Even though Corrie avoids the grittier aspects of social reality in its early years, there is something to be said of the issues it does focus upon. They are mainly familial in nature – challenges, fights and tensions within the home. Sometimes called kitchen-sink dramas, these storylines offer validity to viewers experiencing the same situations in their own lives. Not everyone can relate to drug abuse, domestic violence, hate crimes and teenage pregnancy. But nearly everyone can relate to sibling arguments, nosy neighbors (or coworkers), financial stress, and parental expectations.
The poignancy and power of these situations reside in their ordinariness.
Corrie also excels at placing women front and center. Strong women dominate the show and storylines, giving women a voice and influence on television. Granted, this is in large part due to its genre. The very name of “soap opera” refers back to the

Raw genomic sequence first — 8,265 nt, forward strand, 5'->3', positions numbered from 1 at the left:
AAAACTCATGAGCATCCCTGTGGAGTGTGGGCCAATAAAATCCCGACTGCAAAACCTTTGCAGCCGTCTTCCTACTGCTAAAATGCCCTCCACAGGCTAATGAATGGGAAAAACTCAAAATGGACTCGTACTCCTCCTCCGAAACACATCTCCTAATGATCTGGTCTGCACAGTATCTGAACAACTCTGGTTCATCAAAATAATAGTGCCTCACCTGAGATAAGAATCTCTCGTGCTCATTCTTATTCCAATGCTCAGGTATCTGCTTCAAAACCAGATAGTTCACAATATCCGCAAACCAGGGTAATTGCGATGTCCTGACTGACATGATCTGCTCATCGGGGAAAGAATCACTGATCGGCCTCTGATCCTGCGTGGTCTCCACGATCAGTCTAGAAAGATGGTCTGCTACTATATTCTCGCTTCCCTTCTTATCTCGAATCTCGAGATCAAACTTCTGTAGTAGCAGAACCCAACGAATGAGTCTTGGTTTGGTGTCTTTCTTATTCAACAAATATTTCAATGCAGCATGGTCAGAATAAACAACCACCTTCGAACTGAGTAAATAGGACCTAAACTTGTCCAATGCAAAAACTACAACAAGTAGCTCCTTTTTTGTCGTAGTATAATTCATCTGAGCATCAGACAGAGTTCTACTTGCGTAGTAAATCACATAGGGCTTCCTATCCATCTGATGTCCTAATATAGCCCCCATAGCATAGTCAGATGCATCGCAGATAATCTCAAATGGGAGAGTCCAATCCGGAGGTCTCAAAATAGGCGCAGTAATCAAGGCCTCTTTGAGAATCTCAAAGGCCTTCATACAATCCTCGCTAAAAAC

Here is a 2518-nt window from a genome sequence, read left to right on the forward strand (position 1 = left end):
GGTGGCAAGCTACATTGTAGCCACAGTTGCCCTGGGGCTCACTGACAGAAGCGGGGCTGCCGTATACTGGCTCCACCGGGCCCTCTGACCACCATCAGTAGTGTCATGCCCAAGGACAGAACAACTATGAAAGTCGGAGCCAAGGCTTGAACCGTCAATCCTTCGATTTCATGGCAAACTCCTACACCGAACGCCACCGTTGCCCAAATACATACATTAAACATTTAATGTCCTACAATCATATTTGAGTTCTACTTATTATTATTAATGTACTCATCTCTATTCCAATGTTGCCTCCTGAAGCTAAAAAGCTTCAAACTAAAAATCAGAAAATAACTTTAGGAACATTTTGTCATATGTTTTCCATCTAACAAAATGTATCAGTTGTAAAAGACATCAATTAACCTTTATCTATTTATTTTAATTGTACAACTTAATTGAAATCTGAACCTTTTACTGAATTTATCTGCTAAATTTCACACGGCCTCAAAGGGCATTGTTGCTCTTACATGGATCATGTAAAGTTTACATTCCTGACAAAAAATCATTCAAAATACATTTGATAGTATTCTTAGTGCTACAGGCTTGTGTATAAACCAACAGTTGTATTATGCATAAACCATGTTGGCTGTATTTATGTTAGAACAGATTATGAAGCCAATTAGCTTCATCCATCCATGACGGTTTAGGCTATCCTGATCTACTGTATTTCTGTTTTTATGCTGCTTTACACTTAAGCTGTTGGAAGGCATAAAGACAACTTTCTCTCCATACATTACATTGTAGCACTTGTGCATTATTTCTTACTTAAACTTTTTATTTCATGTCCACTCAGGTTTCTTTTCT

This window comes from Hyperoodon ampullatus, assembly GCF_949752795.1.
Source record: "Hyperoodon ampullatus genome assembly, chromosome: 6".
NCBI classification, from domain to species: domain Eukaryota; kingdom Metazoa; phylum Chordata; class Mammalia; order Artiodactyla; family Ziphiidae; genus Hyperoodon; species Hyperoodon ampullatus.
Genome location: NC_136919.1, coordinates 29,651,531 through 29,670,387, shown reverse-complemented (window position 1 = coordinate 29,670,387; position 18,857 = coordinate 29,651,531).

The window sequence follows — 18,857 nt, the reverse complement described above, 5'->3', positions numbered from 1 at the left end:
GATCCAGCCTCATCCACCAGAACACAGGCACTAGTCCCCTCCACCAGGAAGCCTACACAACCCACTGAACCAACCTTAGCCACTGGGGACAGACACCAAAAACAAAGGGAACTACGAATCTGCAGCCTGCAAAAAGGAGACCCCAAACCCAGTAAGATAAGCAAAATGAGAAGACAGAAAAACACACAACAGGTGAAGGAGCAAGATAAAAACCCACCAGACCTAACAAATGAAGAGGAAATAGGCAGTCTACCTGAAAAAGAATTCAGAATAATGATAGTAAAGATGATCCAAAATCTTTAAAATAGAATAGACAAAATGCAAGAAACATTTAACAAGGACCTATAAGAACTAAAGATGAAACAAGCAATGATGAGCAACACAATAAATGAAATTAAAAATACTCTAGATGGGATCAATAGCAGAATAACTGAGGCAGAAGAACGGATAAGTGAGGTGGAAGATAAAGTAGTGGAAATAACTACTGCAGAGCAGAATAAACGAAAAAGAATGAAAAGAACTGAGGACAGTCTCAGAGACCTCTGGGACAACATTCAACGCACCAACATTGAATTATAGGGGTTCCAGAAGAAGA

advertisers or sponsors of these programs, namely laundry soap, detergent and other
household good companies, who were targeting their ads at women. However Corrie doesn’t minimize female roles into typical caricatures, nor does it shove women into merely romantic storylines. Instead of sexual scandal, marriage plots and romantic pursuits, the women of early Corrie are shopkeepers, pub owners, sensible and strong-willed mothers, caretakers, machinists, and beer-drinking foul-mouthed café workers.
Sure you still have the acerbic busybody and the pleasant, aproned housewife, but women are allowed to operate outside these stereotypes, which is refreshing to watch, especially for a program in 1960.
Class conflict, nostalgia, community, high drama, gossip, family tension. Corrie’s got it all. As a friend recently said: “It’s pure crack. Be careful.”
You’ve been warned.